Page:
A short period after the museum’s public opening, space constraints became apparent. The Trustees had continued to acquire works of art for the permanent collection after Mr. Frick’s death, adding such iconic paintings as Ingres’s Comtesse d’Haussonville and works by Duccio, Cimabue, Gainsborough, Goya, Monet, Piero della Francesca, and Rembrandt, among others. In 1940, with plans for future expansion in mind, the Frick purchased the property at 9 East 70th Street. Six years later, 7 East 70th Street was acquired, and 5 East 70th Street was purchased in 1972, finally completing a parcel of land adjacent to the existing museum that was large enough to accommodate an expansion.
The Trustees were so concerned with these needs that in 1967, five years before purchasing the final parcel of land, they commissioned renderings for an expansion by Johnstone McMillin and Associates Architects of Pittsburgh.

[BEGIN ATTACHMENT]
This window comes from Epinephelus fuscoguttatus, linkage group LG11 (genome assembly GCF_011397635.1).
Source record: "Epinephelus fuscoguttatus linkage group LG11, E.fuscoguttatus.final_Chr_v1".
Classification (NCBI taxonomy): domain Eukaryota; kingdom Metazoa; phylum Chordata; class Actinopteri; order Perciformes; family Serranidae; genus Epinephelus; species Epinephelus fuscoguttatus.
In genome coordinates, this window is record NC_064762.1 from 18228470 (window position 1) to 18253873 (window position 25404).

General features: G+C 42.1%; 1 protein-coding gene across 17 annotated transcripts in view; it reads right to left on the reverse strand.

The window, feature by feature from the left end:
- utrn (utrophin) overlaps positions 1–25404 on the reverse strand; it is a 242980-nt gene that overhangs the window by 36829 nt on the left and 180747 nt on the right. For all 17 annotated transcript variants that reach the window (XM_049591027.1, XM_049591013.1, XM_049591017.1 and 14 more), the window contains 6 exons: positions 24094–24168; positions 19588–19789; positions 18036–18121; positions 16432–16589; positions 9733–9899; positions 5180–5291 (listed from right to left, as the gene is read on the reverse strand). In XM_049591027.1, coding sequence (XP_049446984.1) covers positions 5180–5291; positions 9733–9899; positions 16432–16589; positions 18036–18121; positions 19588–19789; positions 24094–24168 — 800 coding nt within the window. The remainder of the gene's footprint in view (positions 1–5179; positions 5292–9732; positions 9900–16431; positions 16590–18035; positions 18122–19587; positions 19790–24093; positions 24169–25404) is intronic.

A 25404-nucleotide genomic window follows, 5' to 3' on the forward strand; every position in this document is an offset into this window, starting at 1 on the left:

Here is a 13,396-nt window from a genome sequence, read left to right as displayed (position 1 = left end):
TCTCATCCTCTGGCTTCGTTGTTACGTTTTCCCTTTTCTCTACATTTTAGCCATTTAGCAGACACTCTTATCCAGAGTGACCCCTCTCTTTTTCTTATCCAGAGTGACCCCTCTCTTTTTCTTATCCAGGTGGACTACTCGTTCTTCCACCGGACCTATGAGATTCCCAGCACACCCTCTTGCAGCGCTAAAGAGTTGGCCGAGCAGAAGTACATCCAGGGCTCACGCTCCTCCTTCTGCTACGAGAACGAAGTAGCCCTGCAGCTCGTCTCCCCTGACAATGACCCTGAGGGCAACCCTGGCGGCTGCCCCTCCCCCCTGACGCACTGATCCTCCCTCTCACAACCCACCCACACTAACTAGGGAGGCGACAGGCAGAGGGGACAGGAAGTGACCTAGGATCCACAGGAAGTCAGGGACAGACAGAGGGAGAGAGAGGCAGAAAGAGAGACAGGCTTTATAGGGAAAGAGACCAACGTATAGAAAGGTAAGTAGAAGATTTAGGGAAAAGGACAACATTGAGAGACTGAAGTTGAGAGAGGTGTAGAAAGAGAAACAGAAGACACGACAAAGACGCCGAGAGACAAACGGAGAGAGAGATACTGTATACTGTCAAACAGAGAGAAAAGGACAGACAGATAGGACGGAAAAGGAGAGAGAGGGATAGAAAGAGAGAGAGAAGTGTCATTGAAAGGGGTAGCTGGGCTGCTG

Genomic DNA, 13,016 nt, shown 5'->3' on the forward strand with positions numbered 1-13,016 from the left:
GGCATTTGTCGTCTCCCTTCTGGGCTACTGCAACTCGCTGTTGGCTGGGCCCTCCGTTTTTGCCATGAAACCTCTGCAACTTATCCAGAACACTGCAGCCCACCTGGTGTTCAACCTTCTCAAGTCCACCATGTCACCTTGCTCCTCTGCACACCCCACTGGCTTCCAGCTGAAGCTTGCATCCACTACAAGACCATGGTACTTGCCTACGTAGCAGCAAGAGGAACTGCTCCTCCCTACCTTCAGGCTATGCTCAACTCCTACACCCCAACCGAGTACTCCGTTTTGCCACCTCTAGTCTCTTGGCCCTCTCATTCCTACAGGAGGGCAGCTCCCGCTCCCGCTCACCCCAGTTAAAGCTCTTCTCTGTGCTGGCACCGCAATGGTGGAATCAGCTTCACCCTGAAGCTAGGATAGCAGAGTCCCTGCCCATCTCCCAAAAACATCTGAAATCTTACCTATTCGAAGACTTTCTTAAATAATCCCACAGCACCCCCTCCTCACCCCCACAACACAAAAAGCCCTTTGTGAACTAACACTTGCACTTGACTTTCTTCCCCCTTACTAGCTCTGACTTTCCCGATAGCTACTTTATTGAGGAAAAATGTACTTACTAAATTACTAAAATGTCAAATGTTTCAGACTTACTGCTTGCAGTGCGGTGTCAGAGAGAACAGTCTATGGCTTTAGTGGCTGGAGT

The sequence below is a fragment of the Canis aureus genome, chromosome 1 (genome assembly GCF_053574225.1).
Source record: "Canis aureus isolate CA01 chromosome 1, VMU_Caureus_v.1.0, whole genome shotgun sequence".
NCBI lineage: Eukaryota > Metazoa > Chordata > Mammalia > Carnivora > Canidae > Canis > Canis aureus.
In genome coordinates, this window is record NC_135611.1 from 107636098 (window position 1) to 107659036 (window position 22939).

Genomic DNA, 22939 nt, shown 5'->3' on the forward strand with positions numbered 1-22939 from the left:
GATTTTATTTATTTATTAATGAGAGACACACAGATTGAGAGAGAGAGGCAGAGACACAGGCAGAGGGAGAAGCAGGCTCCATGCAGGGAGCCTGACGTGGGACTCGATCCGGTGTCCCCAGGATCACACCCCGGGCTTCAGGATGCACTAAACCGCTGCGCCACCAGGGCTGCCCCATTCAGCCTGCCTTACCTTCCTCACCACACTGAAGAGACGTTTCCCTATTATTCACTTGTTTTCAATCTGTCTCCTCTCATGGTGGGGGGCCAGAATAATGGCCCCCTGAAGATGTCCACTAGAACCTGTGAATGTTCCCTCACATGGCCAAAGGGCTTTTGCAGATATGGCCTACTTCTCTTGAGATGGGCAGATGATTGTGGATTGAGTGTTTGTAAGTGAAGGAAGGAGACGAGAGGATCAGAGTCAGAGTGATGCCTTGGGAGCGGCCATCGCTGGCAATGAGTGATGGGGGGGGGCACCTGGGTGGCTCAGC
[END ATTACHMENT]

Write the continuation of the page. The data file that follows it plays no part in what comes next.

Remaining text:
Dr. Henry Clay Frick II, grandson of the founder and then president of the Board of Trustees, explained these needs and intentions in a statement to the Landmarks Preservation Commission on May 15, 1973:
“Only four years after the Collection opened to the public in 1935, the Trustees and staff became aware that both mounting attendance and increasing activities would make the construction of a wing desireable in order to carry out the educational objectives of the Founder. Long-range plans for the Collection still include the hope for a wing to encompass a larger auditorium; the present one, originally designed as a gallery, seats only 180 people and is most inadequate for the Collection’s Sunday concerts and many of the Saturday lectures. The wing would also provide for seminar and class rooms, which at present are non-existent; for modernized conservation and photographic facilities; for new offices; and for badly needed public-lounge, coat-check, and sales-and-information areas.”